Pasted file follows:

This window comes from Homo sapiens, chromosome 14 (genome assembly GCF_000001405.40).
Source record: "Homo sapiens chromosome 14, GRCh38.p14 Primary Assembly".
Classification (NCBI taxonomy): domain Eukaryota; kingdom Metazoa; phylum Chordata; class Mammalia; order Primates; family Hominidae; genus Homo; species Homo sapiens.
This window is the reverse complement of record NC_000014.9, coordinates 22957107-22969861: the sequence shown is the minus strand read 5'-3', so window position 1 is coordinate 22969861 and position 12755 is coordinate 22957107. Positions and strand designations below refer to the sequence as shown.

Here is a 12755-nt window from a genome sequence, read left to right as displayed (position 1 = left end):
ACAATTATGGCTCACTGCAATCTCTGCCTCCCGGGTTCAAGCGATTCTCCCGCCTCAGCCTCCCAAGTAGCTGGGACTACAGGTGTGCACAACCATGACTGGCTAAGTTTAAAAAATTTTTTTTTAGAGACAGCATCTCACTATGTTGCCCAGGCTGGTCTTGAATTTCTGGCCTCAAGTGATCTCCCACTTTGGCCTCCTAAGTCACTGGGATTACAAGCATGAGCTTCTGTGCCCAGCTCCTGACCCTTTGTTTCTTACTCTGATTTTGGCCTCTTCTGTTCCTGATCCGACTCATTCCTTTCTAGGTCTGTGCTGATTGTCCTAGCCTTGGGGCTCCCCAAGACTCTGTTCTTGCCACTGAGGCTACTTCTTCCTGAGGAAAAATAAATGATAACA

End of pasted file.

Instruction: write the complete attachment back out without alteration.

This window comes from Homo sapiens, chromosome 14 (genome assembly GCF_000001405.40).
Source record: "Homo sapiens chromosome 14, GRCh38.p14 Primary Assembly".
Classification (NCBI taxonomy): domain Eukaryota; kingdom Metazoa; phylum Chordata; class Mammalia; order Primates; family Hominidae; genus Homo; species Homo sapiens.
This window is the reverse complement of record NC_000014.9, coordinates 22957107-22969861: the sequence shown is the minus strand read 5'-3', so window position 1 is coordinate 22969861 and position 12755 is coordinate 22957107. Positions and strand designations below refer to the sequence as shown.

Here is a 12755-nt window from a genome sequence, read left to right as displayed (position 1 = left end):
ACAATTATGGCTCACTGCAATCTCTGCCTCCCGGGTTCAAGCGATTCTCCCGCCTCAGCCTCCCAAGTAGCTGGGACTACAGGTGTGCACAACCATGACTGGCTAAGTTTAAAAAATTTTTTTTTAGAGACAGCATCTCACTATGTTGCCCAGGCTGGTCTTGAATTTCTGGCCTCAAGTGATCTCCCACTTTGGCCTCCTAAGTCACTGGGATTACAAGCATGAGCTTCTGTGCCCAGCTCCTGACCCTTTGTTTCTTACTCTGATTTTGGCCTCTTCTGTTCCTGATCCGACTCATTCCTTTCTAGGTCTGTGCTGATTGTCCTAGCCTTGGGGCTCCCCAAGACTCTGTTCTTGCCACTGAGGCTACTTCTTCCTGAGGAAAAATAAATGATAACA